I have a complex with early pregnancy assessment units (EPAU) because in my experience, I’ve walked into the triage room full of hope, and left with three possibilities:
(1) Nothing to worry about, get sent home on bed rest.
(2) An inconclusive result, with further tests needed
(3) a confirmed pregnancy loss
Exactly four years ago, I went from (2) to (3) very quickly. After my spotting escalated to filling a pad every few hours, I knew it was time to stop listening to Mike Todd’s sermon on crazy faith and accept my fate. So, I checked in to the EPAU for another time that weekend.
After more prodding and poking, as well as an additional scan, the nurse replied, “I’ve worked here long enough and I’m 99.9% sure this is an ectopic pregnancy”.
“What’s the 1%?”, I asked, attempting to distract myself from seeing the blood that now looked like a deep crimson hue. I learnt red blood is good, but clearly not when you are 9 weeks pregnant.
Continuing with the small talk while tagging my wrist, she avoided my question with a compliment, “You'd never know you were having an ectopic”. Actually, I’m not sure if that is meant to be complimentary. Playing superwoman would have left my son without his mom, and my husband without his wife.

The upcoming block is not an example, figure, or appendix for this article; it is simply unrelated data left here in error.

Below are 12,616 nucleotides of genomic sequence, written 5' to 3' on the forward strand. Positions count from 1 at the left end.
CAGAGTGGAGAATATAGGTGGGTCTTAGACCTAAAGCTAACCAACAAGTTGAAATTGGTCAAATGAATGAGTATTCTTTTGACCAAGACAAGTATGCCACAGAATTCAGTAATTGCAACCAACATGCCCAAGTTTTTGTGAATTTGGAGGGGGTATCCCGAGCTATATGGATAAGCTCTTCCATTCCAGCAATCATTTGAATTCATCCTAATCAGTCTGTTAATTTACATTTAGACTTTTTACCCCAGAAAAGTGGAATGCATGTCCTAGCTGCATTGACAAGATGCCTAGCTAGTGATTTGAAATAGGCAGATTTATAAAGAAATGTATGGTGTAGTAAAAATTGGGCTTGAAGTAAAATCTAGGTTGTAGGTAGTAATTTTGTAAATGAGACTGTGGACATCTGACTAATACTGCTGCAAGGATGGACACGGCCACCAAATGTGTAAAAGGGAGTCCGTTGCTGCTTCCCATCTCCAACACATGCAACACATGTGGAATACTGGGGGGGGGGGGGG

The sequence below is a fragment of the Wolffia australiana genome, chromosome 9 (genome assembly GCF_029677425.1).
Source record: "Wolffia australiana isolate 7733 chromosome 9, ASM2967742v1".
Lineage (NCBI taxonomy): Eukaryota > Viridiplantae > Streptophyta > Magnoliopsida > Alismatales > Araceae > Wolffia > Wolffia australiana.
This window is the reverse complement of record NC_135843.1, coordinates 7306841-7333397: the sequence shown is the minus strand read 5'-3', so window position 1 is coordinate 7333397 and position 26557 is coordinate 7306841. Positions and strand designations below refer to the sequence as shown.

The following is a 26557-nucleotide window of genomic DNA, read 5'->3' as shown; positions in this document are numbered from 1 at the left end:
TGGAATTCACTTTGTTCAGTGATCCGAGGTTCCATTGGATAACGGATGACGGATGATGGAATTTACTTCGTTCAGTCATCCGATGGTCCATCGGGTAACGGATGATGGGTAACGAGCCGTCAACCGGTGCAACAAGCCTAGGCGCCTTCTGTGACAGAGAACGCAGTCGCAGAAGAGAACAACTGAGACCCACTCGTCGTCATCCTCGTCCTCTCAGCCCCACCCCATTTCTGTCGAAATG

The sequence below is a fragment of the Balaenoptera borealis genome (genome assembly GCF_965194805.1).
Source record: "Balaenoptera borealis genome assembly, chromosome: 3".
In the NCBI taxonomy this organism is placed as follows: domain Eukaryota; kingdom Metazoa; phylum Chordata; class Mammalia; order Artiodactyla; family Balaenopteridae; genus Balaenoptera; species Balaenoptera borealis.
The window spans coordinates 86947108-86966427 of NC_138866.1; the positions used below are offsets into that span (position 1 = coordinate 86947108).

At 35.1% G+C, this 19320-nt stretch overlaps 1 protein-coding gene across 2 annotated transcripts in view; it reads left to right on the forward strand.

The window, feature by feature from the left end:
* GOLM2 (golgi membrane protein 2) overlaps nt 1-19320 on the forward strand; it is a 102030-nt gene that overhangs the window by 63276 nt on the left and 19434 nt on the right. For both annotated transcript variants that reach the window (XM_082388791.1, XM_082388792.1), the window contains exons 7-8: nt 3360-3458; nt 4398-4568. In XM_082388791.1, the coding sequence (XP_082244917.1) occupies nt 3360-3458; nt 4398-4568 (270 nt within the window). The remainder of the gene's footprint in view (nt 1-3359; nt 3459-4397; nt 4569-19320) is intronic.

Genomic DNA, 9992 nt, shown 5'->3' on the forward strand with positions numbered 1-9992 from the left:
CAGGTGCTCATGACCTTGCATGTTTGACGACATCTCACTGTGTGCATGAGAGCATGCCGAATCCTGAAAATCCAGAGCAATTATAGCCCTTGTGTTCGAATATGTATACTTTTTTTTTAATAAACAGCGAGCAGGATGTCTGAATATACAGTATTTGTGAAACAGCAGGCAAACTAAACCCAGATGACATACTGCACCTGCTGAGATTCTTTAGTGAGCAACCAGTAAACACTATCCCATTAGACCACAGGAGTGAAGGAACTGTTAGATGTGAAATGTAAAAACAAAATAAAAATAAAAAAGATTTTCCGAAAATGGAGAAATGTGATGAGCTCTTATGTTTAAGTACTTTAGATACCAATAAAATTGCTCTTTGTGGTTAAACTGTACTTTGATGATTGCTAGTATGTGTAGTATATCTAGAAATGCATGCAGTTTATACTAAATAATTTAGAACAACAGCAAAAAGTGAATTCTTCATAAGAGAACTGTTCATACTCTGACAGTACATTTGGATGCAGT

But I don’t blame her presumption.
"Black people are supposedly not meant to feel pain*. It's made out to seem that our skin is so “thick” and impenetrable, that the messengers (nerve cells) are blocked when trying to tell our brain that we are experiencing an unpleasant sensation".
That’s the most amount of Science I can explain after getting a D for GCSE, but one thing I know is even Flo app pro can’t compete with how well I know my body, and at times, to my own detriment.
Infertility gave me an illusion of control, and that combined with a once but now reformed control freak doesn’t mix. My period tracker was more up to date than my outlook calendar. I monitored my temperature, analysed my HCG levels, scheduled sex, and postponed it to protect the baby once I finally got pregnant. (yes, I know).
But still, I lost my baby, and in the bereavement midwife’s words, “There is nothing you [I] could have done to stop it from happening”. Because according to her, pregnancy loss in the first 12 weeks is so common.
However, in this context I’m not sure how it’s commonality would have been my comfort. To be honest, this haphazard advice (although well intended) makes it more painful.
Let me break it down further to hopefully help anyone reading this understand or get another perspective of how those words might break someone else:
By definition (stay with me) common means, to be shared or done by two or more people, groups, or things - and anything in two or more breeds comparison.
“How far gone were you ?” people regularly asked this after I told them that I chose to bury the pregnancy remains. If you sadly faced a similar experience of losing a baby, I imagine you already know what came next, starting with the comment “At least …”.
Rather than finish the sentence, let me tell you that there was a cloud but definitely no silver lining. To me, there was nothing good to take from the fact that not only did I nearly lose my life, but I lost my baby and part of my fertility – my womanhood, my identity.